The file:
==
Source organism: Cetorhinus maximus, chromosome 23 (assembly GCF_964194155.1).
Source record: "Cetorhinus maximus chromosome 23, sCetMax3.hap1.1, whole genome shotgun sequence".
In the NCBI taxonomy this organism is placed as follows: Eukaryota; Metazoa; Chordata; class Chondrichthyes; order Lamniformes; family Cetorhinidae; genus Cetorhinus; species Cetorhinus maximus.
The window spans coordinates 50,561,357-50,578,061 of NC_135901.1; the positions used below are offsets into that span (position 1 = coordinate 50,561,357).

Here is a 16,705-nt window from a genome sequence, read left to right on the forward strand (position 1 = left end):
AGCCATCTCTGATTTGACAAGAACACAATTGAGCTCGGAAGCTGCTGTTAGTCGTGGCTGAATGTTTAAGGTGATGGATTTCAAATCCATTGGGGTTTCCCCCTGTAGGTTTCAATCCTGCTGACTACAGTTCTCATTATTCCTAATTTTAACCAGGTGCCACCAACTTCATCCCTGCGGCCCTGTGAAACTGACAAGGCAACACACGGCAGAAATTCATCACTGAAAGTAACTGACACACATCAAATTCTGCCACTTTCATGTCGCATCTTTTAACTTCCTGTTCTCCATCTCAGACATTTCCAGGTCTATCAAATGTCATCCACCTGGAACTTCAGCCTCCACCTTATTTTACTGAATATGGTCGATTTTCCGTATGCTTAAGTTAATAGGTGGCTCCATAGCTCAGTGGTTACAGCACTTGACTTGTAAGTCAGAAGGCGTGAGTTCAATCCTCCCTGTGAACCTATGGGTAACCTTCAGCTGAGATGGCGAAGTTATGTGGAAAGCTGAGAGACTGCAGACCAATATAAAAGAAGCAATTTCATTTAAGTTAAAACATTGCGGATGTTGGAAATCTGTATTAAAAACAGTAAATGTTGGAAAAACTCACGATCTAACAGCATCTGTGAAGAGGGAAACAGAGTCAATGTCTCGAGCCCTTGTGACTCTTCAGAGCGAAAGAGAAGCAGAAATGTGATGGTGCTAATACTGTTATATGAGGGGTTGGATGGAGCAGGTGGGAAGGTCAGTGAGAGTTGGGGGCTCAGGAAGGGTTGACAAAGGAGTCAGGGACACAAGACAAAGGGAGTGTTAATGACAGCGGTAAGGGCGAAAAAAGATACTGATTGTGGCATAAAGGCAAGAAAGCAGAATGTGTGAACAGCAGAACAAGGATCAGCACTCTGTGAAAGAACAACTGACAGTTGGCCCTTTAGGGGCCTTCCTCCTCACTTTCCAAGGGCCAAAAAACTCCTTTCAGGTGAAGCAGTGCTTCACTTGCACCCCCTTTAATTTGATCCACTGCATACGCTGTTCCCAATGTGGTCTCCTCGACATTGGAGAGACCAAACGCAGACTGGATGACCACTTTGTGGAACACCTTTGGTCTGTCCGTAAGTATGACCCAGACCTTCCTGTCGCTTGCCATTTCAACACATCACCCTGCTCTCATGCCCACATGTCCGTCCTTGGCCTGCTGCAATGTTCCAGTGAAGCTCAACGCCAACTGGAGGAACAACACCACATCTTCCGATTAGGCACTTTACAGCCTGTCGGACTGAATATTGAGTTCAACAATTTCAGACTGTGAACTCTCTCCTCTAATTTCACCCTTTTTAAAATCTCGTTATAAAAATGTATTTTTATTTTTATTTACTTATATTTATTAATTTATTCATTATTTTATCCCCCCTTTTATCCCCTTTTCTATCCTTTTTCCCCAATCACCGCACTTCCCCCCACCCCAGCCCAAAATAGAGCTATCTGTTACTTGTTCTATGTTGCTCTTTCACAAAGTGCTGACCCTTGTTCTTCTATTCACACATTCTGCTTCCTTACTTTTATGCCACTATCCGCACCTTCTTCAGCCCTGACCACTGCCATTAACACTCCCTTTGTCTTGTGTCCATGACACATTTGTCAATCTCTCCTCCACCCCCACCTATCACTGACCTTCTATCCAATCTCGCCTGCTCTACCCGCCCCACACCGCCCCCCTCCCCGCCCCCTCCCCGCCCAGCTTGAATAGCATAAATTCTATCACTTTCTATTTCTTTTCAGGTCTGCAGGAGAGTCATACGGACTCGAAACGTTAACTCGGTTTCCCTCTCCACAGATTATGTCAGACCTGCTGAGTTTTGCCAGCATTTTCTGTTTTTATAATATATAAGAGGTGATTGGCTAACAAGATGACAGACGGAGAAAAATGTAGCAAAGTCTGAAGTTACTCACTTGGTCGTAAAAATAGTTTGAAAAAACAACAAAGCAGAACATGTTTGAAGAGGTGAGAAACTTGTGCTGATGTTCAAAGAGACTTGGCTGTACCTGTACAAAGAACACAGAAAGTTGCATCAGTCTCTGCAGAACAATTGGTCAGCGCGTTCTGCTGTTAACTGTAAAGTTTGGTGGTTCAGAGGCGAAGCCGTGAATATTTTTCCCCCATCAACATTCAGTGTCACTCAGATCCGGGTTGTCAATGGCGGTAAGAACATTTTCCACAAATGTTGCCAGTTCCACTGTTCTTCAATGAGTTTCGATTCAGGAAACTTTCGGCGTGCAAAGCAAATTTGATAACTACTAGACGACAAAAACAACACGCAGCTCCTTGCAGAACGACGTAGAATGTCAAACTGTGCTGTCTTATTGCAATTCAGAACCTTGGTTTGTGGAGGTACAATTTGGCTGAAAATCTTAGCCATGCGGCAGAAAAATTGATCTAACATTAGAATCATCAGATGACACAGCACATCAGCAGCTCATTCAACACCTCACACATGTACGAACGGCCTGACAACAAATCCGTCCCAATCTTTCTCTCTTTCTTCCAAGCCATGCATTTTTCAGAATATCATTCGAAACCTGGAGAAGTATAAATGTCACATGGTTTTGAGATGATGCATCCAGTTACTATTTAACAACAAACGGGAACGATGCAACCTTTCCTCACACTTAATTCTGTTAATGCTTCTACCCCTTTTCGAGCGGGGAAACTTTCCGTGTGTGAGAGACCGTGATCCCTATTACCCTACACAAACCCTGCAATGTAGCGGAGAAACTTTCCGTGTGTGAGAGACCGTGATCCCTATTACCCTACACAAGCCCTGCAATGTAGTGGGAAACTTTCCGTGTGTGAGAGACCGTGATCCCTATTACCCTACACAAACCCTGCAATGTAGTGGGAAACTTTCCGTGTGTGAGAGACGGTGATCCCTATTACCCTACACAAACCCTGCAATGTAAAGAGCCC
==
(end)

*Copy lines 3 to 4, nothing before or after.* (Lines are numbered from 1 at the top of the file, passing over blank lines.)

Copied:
In the NCBI taxonomy this organism is placed as follows: Eukaryota; Metazoa; Chordata; class Chondrichthyes; order Lamniformes; family Cetorhinidae; genus Cetorhinus; species Cetorhinus maximus.
The window spans coordinates 50,561,357-50,578,061 of NC_135901.1; the positions used below are offsets into that span (position 1 = coordinate 50,561,357).